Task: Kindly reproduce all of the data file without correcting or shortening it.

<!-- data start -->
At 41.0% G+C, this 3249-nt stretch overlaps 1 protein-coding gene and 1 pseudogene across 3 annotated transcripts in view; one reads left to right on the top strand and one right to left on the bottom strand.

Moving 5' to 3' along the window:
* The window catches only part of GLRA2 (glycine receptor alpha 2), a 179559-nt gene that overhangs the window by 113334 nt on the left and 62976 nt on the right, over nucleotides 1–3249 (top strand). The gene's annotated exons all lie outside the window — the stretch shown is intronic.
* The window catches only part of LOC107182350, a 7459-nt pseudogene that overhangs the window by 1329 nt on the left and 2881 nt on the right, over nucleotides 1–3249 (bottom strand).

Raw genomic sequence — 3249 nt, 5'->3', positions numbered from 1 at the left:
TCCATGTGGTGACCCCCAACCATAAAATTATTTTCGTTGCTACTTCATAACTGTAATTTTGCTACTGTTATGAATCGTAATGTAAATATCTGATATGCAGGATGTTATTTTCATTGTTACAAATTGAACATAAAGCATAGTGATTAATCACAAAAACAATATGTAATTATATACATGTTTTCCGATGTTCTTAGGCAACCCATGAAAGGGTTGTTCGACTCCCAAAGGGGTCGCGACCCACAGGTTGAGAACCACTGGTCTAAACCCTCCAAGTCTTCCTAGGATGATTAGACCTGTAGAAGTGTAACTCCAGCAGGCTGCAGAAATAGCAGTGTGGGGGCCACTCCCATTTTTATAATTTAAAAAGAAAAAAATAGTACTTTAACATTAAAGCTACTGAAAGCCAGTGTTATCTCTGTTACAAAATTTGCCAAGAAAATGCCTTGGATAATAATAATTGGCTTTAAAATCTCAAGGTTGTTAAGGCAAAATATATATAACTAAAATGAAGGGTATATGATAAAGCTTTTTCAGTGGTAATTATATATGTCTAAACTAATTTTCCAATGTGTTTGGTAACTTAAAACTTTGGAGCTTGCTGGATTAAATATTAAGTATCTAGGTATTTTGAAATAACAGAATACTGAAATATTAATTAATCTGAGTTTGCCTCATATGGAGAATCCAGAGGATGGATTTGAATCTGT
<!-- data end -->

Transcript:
At 41.0% G+C, this 3249-nt stretch overlaps 1 protein-coding gene and 1 pseudogene across 3 annotated transcripts in view; one reads left to right on the top strand and one right to left on the bottom strand.

Moving 5' to 3' along the window:
* The window catches only part of GLRA2 (glycine receptor alpha 2), a 179559-nt gene that overhangs the window by 113334 nt on the left and 62976 nt on the right, over nucleotides 1–3249 (top strand). The gene's annotated exons all lie outside the window — the stretch shown is intronic.
* The window catches only part of LOC107182350, a 7459-nt pseudogene that overhangs the window by 1329 nt on the left and 2881 nt on the right, over nucleotides 1–3249 (bottom strand).

Raw genomic sequence — 3249 nt, 5'->3', positions numbered from 1 at the left:
TCCATGTGGTGACCCCCAACCATAAAATTATTTTCGTTGCTACTTCATAACTGTAATTTTGCTACTGTTATGAATCGTAATGTAAATATCTGATATGCAGGATGTTATTTTCATTGTTACAAATTGAACATAAAGCATAGTGATTAATCACAAAAACAATATGTAATTATATACATGTTTTCCGATGTTCTTAGGCAACCCATGAAAGGGTTGTTCGACTCCCAAAGGGGTCGCGACCCACAGGTTGAGAACCACTGGTCTAAACCCTCCAAGTCTTCCTAGGATGATTAGACCTGTAGAAGTGTAACTCCAGCAGGCTGCAGAAATAGCAGTGTGGGGGCCACTCCCATTTTTATAATTTAAAAAGAAAAAAATAGTACTTTAACATTAAAGCTACTGAAAGCCAGTGTTATCTCTGTTACAAAATTTGCCAAGAAAATGCCTTGGATAATAATAATTGGCTTTAAAATCTCAAGGTTGTTAAGGCAAAATATATATAACTAAAATGAAGGGTATATGATAAAGCTTTTTCAGTGGTAATTATATATGTCTAAACTAATTTTCCAATGTGTTTGGTAACTTAAAACTTTGGAGCTTGCTGGATTAAATATTAAGTATCTAGGTATTTTGAAATAACAGAATACTGAAATATTAATTAATCTGAGTTTGCCTCATATGGAGAATCCAGAGGATGGATTTGAATCTGT